Proof of Work (PoW) is the validation of the work that happened and proving it is correct. Bitcoin coins follow this way of establishing consensus (agreement by multiple parties) to make sure the authenticity of the chain is good.

To understand how it works in simple terms, assume that you are in a mathematics exam along with other students and the teacher declares there is a prize for the winner. The student who can, can not only come up with the correct answer but who can also come up with the complete proof (show their working out) of getting the correct answer first, gets the prize. 

The winning student needs a lot of brainpower which also consumes a lot of energy from the body. To help make the analogy translate to Bitcoin, let’s break to down further. The “mathematics exam” refers to the “transaction”, the “classroom” refers to the “world”.  The “Student” in the analogy refers to the “computing hardware” that runs the complex algorithms, “brainpower” refers to the “computing power” and the “lot of energy” refers to the “lot of electric power”. 

You will have heard about some of the issues with Bitcoin in the popular press.  One of the biggest downsides is how much electricity it takes to run the Bitcoin network.  Some estimates put the carbon footprint the same as the global airline industry.  My own perspective is that as Bitcoin takes off as a currency rather than a store of wealth this will become less of an issue.  Why?  Well, all those paper notes and metal coins aren’t good for the environment either so replacing them will be better in the long run for the environment. The downsides to a system based on proof of work are:

  • Requires lots of electricity which in turn costs the miner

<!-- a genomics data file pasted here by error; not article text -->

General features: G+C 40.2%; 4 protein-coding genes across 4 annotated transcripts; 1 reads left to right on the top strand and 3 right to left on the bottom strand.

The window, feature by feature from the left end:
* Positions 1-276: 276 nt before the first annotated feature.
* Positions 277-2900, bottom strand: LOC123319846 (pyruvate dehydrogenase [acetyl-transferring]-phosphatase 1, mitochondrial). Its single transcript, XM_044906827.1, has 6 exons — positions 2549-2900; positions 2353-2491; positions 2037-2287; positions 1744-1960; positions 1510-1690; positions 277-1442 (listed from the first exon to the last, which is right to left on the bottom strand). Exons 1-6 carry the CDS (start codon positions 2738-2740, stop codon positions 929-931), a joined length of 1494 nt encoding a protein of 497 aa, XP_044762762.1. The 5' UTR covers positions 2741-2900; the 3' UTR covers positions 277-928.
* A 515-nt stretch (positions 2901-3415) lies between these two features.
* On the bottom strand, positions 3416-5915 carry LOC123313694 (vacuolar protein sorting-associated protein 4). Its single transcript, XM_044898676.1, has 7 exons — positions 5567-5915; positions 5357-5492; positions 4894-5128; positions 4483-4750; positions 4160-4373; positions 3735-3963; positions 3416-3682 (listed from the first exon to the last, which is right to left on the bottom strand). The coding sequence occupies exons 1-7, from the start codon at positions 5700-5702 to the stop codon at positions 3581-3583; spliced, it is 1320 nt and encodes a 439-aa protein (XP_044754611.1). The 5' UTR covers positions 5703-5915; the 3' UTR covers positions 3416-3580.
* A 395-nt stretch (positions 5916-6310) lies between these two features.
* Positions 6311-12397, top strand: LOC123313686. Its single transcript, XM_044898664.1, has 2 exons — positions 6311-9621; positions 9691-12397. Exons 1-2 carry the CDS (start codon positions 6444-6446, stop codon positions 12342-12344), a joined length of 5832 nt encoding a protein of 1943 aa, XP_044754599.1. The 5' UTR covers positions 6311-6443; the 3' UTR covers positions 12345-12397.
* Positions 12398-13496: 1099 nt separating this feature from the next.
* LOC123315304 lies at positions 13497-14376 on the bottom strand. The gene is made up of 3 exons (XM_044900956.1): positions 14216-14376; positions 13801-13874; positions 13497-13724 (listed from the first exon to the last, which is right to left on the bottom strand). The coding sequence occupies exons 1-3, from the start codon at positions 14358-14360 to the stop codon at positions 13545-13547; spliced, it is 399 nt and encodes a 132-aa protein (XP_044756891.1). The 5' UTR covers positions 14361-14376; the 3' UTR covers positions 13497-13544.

• Expensive and highly specialized computing hardware is required to do the work.
  • With more and more Bitcoins getting released, the miner’s reward would come down as the coin becomes scarce to mine.  We will cover the scarcity of Bitcoin in future blog posts but there will only ever be 21 million Bitcoins


One of the other key terms you will hear in the Bitcoin space is immutability.  Immutability can be defined as the ability of a blockchain ledger (see below for explanation) to remain unchanged, for a blockchain to remain unaltered and indelible. Put simply, the information in the blockchain cannot be altered. Each block of information, such as facts or transaction details, goes ahead using a cryptographic principle or a hash value.

Distributed Ledger

A distributed ledger is a database held and updated independently by each participant (or node) in a large network. The distribution is federated i.e. records are not communicated to various nodes by a central authority, such as bank or financial institution.

Instead, data is independently constructed and held by every node. The way it works is; every single node on the network processes every transaction, coming to its own conclusions and then voting on those conclusions to make certain the majority agree with the conclusions. This is called consensus.

Once there is this consensus, the distributed ledger has been updated, and all nodes maintain their own identical copy of the ledger. This architecture enables one of the key benefits seen by many in the Bitcoin space in that no one central party controls or administers the network.  This is VERY different from how the Federal Reserve controls the flow and distribution of dollars as the Central Bank of the USA.


Mining is the way in which a block is validated. The process of validating a transaction or block in a network by the process of complex algorithms to prove and validate the correctness of the transaction.  Once this process is complete a new block is added to the chain.

Bitcoin mining involves making specialized computers do mathematical calculations for the Bitcoin network to confirm transactions and increase security. Mining is the way the Bitcoin system ensures consensus and is used to confirm pending transactions by including them in the blockchain.  Mining enforces a chronological order in the blockchain, protects the neutrality of the network, and allows different computers to agree on the state of the system. 

For a transaction to be confirmed, it must be packed in a block that adheres to very strict cryptographic rules that will be verified by the network. These rules prevent previous blocks from being modified.  If a previous block is modified all the subsequent blocks would be invalidated.